Taking Care of Your Vision

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Taking Care of Your Vision

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Back in 1268, English scientist Roger Bacon had a solution for people whose vision was no longer as sharp as it once was. Bacon said that they could read tiny print by looking through a piece of glass "shaped like the lesser segment of a sphere, with the convex (rounded) side toward the eye."

Fast forward to the 21st century. Glasses, contacts, and eye surgery to correct vision or replace diseased parts of the eye have become common. Even some forms of blindness can be corrected today because of medical advances in eye care.

Even if you're lucky enough to have perfect 20/20 vision, taking care of your eyes and protecting them against injury or infection is important to keeping your peepers perfect.

Vision Basics

One of the best things you can do for your baby blues (or greens, or browns, or hazels, or whatever color your eyes are) is to have them checked by your doctor whenever you have a physical examination. If you're having trouble seeing or if your eyes have been hurting or bothering you, tell a parent so that you can have your eyes examined by an eye specialist.

An ophthalmologist (pronounced: ahf-theh-mah-luh-jist) is a medical doctor who specializes in examining, diagnosing, and treating eyes and eye diseases. An optometrist is not a medical doctor, but has been trained to diagnose and treat many of the same eye conditions as ophthalmologists, except for treatments involving surgery.

It's a good idea to have your eyes checked at least every 2 years or even more frequently if you have a family history of eye problems such as glaucoma or early cataracts.

Common Vision Problems

Have you ever wondered whether there's any truth in some of the stuff you may have been told about how to treat your eyes? For example, you may have been warned that sitting too close to the TV or computer can ruin your eyes. But actually that's wrong. You may also have heard that using a night-light (instead of bright light) to read will cause nearsightedness, but there's no clear scientific evidence to support this idea. You can strain your eyes if you don't have enough light when you read, but it won't ruin your vision.

So what's the cause of many common vision problems? Often, eye shape is the culprit. Someone with perfect 20/20 vision has eyes that are basically round like a baseball. Someone who needs corrective lenses to see usually has eyes that are shaped differently.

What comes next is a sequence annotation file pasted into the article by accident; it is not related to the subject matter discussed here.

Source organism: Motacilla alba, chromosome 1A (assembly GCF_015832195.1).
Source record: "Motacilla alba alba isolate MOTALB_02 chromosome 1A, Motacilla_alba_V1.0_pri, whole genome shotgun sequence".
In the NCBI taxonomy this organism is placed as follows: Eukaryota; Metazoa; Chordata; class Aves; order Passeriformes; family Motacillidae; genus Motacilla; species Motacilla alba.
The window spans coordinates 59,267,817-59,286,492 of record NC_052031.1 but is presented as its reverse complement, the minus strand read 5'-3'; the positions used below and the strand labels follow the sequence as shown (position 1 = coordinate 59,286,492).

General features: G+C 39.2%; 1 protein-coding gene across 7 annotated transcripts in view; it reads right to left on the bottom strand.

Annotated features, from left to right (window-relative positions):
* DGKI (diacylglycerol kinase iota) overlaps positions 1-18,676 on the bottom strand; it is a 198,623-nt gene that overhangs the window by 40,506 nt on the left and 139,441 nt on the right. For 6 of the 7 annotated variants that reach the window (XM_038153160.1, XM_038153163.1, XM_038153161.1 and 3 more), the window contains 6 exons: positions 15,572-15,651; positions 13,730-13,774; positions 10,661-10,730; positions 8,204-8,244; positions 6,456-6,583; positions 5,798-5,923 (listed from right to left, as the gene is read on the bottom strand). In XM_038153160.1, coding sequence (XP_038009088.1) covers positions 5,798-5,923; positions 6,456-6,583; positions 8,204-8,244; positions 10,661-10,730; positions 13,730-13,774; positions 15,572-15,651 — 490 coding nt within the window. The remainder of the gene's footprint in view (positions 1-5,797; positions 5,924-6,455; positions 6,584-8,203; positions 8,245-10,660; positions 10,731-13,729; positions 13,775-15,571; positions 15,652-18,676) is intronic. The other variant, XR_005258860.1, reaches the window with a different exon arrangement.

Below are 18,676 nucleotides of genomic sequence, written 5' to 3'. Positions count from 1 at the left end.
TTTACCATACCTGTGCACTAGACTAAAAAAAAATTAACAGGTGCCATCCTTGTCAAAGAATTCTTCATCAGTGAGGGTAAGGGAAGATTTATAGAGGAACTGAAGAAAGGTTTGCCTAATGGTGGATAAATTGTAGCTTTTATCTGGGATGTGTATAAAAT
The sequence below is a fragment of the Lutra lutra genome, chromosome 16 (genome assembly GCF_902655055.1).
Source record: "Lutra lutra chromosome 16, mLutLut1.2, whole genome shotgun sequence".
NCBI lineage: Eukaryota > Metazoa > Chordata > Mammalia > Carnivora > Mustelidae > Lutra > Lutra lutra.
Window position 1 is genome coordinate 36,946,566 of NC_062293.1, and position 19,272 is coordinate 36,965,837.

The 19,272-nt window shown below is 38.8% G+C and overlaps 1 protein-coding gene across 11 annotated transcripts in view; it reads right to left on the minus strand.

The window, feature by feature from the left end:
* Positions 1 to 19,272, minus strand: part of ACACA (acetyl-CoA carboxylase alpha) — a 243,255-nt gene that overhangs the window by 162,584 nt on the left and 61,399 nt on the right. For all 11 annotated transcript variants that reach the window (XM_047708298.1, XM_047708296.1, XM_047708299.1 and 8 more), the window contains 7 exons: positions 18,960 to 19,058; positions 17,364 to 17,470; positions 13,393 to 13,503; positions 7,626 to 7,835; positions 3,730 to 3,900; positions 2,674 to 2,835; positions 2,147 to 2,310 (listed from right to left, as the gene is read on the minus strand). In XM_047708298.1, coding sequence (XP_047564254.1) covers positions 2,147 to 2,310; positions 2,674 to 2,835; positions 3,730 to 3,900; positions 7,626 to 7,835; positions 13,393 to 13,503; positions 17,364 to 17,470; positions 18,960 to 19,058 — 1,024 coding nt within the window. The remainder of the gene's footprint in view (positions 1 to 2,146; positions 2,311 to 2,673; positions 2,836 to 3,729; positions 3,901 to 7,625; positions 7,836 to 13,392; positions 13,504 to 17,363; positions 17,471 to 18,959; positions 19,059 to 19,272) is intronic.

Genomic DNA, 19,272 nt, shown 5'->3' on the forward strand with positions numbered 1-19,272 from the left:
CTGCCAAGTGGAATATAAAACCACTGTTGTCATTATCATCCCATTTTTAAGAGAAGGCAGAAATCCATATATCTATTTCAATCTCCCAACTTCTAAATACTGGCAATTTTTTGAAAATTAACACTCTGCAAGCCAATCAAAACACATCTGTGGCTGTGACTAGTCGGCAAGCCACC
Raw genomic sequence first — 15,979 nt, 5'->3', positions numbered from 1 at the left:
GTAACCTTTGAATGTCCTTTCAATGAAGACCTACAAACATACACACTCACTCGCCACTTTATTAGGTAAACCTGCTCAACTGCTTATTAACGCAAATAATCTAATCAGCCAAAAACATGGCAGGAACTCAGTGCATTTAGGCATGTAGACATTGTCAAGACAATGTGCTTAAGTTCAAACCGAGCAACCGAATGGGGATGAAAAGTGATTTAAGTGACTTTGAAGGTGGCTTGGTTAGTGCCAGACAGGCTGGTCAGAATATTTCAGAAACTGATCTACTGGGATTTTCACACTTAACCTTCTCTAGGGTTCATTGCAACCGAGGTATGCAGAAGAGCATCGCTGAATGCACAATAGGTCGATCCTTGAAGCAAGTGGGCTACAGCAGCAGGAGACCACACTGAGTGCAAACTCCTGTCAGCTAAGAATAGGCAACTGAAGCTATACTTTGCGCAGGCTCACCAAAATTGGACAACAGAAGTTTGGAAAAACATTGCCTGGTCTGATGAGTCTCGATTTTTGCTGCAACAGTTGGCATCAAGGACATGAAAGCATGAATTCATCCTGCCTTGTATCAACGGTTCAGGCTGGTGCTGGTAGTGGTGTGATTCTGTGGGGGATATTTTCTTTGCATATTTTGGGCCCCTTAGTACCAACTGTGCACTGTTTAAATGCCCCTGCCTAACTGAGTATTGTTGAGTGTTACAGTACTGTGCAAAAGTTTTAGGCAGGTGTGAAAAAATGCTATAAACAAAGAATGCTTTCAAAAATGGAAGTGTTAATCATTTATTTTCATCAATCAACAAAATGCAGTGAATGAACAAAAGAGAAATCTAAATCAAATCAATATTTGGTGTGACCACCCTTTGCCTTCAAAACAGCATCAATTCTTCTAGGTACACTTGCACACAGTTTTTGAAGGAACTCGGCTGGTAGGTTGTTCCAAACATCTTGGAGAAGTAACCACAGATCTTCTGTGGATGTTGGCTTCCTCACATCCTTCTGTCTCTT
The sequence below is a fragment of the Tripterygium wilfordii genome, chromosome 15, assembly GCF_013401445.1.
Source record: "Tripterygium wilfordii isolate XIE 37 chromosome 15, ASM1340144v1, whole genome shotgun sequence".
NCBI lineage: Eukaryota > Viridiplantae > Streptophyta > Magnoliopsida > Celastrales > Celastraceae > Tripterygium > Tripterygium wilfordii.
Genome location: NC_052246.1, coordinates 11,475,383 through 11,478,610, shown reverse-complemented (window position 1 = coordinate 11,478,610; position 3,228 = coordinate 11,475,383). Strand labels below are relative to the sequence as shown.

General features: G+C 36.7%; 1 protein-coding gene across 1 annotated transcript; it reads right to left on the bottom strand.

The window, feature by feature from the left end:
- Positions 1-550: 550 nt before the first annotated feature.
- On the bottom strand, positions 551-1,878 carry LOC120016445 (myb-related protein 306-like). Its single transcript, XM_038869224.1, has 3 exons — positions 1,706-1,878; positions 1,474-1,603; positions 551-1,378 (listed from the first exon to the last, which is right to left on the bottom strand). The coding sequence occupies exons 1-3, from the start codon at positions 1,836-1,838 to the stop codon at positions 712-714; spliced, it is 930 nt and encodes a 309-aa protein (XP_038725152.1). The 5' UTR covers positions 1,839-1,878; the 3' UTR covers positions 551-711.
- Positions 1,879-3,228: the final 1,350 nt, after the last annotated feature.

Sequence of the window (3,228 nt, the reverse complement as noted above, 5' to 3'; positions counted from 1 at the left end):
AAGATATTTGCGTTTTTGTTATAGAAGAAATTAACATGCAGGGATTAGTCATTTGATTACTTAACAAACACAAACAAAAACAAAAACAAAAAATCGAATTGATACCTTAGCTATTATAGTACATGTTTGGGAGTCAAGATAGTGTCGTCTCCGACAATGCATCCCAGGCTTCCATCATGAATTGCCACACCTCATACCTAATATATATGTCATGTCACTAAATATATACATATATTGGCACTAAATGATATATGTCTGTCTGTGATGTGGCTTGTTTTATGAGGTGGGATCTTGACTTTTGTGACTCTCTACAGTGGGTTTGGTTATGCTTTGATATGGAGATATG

Myopia (pronounced: my-oh-pee-uh), or nearsightedness, is one of the most common problems teens have with their eyes. When a teen has myopia, he or she is unable to focus properly on things that are far away. People with myopia have eyes that are a little longer than normal, measuring from the front of the eyeball to the back. This extra length means that light focuses in front of the retina (the part of the eye that receives images and sends them to the brain) instead of on it, and that affects vision. Glasses or contacts can easily correct this problem.

myopia illustration

Hyperopia (pronounced: hy-per-oh-pee-uh), or farsightedness, is another problem. People with hyperopia have trouble focusing on things close up because their eyes are too "short" from front to back. In people with hyperopia, light focuses behind the retina instead of on it, causing blurry vision. Someone with significant farsightedness will need glasses to correct his or her vision. But here's an interesting fact: Many babies are born farsighted! Their eyeballs get longer as they grow, and most of them outgrow the condition.

hyperopia illustration

Another condition where the eye is differently shaped is astigmatism. Here, the cornea isn't perfectly round. To be able to see well — either close up or far away — the person needs contact lenses or glasses.

Once people reach 18 and their eyes are fully grown and less likely to change, some people choose to have refractive surgery to correct myopia or hyperopia or astigmatism so they don't have to wear contacts or glasses anymore. Refractive surgery is a procedure — usually done with a laser — that reshapes the eye to change the way light enters it and forms an image, allowing a person to see better.

Dealing With Common Eye Problems and Injuries

The best rule of thumb for when to see an eye specialist if you injure your eyes is "when in doubt, check it out!"

  • If you have a red eye, pain in an eye that doesn't go away within a short period of time, or at any time have had changes in your vision, then it's time to have your eyes checked.
  • If you get any small foreign objects in your eye, such as sand or sawdust or metal shavings, don't rub it. Flush your eye for several minutes with lukewarm water (it may be easiest to do this in the shower). If it still feels as though there is something in your eye, then be sure to see an eye specialist.
  • If you've been hit in the eye and it looks strange or appears to be bleeding, or if you have changes in or lose your vision, go to a hospital emergency department right away to be checked out.

One of the most common eye injuries for teens is a scratched cornea, which is often related to wearing contact lenses or playing sports. With a scratched cornea, it may feel like something is in your eye when there's really nothing there. Your eye may get red and irritated, produce lots of tears, and be overly sensitive to light.